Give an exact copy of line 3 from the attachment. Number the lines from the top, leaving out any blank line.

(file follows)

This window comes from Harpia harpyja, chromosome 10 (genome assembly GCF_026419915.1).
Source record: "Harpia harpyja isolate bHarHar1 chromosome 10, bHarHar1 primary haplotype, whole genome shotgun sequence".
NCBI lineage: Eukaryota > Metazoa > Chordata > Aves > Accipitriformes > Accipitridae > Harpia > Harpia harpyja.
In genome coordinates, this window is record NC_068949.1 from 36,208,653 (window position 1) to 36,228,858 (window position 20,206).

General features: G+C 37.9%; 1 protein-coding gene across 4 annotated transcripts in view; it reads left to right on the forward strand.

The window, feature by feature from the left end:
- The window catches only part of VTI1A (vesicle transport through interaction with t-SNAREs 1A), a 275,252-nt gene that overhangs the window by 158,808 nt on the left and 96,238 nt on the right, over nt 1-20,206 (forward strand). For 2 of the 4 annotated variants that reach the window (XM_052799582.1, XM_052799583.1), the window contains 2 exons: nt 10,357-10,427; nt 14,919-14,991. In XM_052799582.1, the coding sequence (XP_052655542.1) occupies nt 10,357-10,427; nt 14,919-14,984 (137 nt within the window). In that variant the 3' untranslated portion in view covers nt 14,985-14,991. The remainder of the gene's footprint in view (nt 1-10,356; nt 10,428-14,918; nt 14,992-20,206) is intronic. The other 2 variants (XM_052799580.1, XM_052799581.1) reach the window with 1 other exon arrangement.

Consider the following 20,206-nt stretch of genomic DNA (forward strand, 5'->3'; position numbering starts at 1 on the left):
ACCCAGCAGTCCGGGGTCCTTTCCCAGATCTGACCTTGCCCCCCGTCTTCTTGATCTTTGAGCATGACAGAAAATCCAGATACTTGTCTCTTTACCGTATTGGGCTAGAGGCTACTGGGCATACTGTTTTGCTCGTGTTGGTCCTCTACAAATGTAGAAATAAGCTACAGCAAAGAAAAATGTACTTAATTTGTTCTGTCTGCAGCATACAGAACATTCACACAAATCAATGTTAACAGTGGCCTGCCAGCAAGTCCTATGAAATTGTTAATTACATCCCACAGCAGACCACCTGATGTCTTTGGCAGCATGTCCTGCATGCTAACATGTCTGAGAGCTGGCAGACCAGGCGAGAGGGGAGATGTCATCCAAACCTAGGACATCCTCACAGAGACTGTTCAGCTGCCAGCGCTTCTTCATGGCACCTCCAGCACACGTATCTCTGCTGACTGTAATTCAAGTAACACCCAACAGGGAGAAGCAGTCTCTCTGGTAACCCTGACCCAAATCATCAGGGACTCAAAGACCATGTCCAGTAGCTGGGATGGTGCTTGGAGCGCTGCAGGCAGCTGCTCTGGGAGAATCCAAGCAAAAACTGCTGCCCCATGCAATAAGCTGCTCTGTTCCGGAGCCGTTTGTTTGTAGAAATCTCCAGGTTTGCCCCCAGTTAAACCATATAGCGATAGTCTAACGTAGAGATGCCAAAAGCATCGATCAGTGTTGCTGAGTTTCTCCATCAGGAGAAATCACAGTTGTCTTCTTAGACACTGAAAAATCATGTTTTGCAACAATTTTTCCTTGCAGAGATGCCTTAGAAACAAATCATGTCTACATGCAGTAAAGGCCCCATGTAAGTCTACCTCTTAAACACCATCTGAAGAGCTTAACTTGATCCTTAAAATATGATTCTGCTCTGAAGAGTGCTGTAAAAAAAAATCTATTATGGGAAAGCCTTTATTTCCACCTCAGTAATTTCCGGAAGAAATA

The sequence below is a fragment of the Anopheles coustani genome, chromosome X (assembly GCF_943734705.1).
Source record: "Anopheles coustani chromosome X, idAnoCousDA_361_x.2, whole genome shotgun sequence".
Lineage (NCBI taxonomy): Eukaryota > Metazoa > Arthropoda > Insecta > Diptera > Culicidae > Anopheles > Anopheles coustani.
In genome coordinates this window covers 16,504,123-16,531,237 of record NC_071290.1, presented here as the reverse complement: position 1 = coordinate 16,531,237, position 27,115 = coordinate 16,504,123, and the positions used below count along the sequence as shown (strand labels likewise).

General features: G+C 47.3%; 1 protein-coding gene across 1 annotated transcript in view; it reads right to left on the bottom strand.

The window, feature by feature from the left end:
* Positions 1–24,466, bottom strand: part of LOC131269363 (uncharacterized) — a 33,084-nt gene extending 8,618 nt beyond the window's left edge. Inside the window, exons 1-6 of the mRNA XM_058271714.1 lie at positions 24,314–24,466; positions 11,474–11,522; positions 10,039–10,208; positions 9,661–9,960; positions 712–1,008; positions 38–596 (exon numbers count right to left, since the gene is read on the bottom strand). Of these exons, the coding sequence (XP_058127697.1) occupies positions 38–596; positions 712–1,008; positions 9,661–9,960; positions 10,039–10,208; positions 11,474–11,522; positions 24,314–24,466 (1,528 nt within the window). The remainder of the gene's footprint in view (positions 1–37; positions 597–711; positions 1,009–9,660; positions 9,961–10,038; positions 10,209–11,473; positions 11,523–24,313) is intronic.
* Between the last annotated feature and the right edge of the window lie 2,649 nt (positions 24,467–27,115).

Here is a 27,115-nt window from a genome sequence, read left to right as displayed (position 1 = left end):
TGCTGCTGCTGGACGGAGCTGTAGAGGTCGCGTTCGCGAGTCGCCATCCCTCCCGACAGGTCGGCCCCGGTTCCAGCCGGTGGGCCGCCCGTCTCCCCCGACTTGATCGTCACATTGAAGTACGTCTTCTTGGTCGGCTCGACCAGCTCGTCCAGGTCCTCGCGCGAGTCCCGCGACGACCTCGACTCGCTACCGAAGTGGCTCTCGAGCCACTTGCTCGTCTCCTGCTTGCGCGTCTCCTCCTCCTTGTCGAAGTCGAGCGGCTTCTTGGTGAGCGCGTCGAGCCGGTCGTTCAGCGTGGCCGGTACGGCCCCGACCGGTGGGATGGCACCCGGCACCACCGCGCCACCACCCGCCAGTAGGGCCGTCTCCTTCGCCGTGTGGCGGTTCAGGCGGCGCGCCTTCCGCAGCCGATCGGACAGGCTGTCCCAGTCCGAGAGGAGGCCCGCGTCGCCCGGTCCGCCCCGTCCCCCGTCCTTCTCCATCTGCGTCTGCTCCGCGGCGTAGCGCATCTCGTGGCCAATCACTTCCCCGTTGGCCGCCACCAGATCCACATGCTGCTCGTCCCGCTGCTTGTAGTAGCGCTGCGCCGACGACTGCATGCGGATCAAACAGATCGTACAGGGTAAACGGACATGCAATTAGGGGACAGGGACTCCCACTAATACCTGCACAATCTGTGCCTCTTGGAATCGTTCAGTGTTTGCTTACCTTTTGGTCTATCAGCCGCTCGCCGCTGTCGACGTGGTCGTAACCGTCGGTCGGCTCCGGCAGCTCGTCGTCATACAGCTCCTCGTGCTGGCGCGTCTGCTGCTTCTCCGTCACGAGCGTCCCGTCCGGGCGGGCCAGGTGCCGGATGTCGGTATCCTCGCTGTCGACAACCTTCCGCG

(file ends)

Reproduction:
NCBI lineage: Eukaryota > Metazoa > Chordata > Aves > Accipitriformes > Accipitridae > Harpia > Harpia harpyja.